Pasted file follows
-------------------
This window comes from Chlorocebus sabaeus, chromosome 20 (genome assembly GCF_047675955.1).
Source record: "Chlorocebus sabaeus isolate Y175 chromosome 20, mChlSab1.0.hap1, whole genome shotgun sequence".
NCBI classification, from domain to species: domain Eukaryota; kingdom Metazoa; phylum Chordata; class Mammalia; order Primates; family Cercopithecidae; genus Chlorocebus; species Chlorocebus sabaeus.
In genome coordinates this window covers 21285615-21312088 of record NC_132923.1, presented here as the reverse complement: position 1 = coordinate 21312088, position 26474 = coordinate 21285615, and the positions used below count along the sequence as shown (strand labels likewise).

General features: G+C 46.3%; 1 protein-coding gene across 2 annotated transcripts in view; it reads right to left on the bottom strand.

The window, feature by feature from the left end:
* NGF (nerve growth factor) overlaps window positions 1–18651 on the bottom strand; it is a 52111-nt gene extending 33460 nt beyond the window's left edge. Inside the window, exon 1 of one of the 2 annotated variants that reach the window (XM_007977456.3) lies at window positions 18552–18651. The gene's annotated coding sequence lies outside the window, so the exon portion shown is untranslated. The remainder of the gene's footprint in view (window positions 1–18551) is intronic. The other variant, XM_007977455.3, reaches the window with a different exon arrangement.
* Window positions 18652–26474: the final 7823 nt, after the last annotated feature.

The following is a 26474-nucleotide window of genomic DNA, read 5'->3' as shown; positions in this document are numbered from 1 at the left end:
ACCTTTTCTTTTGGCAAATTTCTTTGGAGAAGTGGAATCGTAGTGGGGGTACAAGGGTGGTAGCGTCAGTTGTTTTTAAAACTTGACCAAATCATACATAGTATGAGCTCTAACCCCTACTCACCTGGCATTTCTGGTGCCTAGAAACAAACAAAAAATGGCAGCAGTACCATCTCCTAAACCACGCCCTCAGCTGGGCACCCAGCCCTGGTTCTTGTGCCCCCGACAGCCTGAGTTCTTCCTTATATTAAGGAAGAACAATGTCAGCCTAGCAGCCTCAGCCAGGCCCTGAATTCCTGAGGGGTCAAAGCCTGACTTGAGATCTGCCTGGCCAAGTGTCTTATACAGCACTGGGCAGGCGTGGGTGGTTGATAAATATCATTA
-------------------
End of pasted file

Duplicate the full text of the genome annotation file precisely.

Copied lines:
This window comes from Chlorocebus sabaeus, chromosome 20 (genome assembly GCF_047675955.1).
Source record: "Chlorocebus sabaeus isolate Y175 chromosome 20, mChlSab1.0.hap1, whole genome shotgun sequence".
NCBI classification, from domain to species: domain Eukaryota; kingdom Metazoa; phylum Chordata; class Mammalia; order Primates; family Cercopithecidae; genus Chlorocebus; species Chlorocebus sabaeus.
In genome coordinates this window covers 21285615-21312088 of record NC_132923.1, presented here as the reverse complement: position 1 = coordinate 21312088, position 26474 = coordinate 21285615, and the positions used below count along the sequence as shown (strand labels likewise).

General features: G+C 46.3%; 1 protein-coding gene across 2 annotated transcripts in view; it reads right to left on the bottom strand.

The window, feature by feature from the left end:
* NGF (nerve growth factor) overlaps window positions 1–18651 on the bottom strand; it is a 52111-nt gene extending 33460 nt beyond the window's left edge. Inside the window, exon 1 of one of the 2 annotated variants that reach the window (XM_007977456.3) lies at window positions 18552–18651. The gene's annotated coding sequence lies outside the window, so the exon portion shown is untranslated. The remainder of the gene's footprint in view (window positions 1–18551) is intronic. The other variant, XM_007977455.3, reaches the window with a different exon arrangement.
* Window positions 18652–26474: the final 7823 nt, after the last annotated feature.

The following is a 26474-nucleotide window of genomic DNA, read 5'->3' as shown; positions in this document are numbered from 1 at the left end:
ACCTTTTCTTTTGGCAAATTTCTTTGGAGAAGTGGAATCGTAGTGGGGGTACAAGGGTGGTAGCGTCAGTTGTTTTTAAAACTTGACCAAATCATACATAGTATGAGCTCTAACCCCTACTCACCTGGCATTTCTGGTGCCTAGAAACAAACAAAAAATGGCAGCAGTACCATCTCCTAAACCACGCCCTCAGCTGGGCACCCAGCCCTGGTTCTTGTGCCCCCGACAGCCTGAGTTCTTCCTTATATTAAGGAAGAACAATGTCAGCCTAGCAGCCTCAGCCAGGCCCTGAATTCCTGAGGGGTCAAAGCCTGACTTGAGATCTGCCTGGCCAAGTGTCTTATACAGCACTGGGCAGGCGTGGGTGGTTGATAAATATCATTA